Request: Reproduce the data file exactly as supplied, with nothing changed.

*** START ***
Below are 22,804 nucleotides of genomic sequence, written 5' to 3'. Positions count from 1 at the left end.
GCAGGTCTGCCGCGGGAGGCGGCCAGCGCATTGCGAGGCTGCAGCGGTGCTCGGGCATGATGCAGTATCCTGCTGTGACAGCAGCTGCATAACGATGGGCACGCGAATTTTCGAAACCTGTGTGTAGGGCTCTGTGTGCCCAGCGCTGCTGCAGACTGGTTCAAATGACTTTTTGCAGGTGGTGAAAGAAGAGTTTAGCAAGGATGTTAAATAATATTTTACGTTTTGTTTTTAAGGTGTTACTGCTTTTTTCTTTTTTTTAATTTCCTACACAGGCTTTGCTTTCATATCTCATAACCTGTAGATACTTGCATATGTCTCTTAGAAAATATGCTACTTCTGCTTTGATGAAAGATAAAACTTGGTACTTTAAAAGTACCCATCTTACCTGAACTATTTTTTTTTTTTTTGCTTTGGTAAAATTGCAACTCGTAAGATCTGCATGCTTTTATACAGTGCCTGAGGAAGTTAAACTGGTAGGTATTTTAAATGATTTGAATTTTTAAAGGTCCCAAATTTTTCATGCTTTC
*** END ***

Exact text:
Below are 22,804 nucleotides of genomic sequence, written 5' to 3'. Positions count from 1 at the left end.
GCAGGTCTGCCGCGGGAGGCGGCCAGCGCATTGCGAGGCTGCAGCGGTGCTCGGGCATGATGCAGTATCCTGCTGTGACAGCAGCTGCATAACGATGGGCACGCGAATTTTCGAAACCTGTGTGTAGGGCTCTGTGTGCCCAGCGCTGCTGCAGACTGGTTCAAATGACTTTTTGCAGGTGGTGAAAGAAGAGTTTAGCAAGGATGTTAAATAATATTTTACGTTTTGTTTTTAAGGTGTTACTGCTTTTTTCTTTTTTTTAATTTCCTACACAGGCTTTGCTTTCATATCTCATAACCTGTAGATACTTGCATATGTCTCTTAGAAAATATGCTACTTCTGCTTTGATGAAAGATAAAACTTGGTACTTTAAAAGTACCCATCTTACCTGAACTATTTTTTTTTTTTTTGCTTTGGTAAAATTGCAACTCGTAAGATCTGCATGCTTTTATACAGTGCCTGAGGAAGTTAAACTGGTAGGTATTTTAAATGATTTGAATTTTTAAAGGTCCCAAATTTTTCATGCTTTC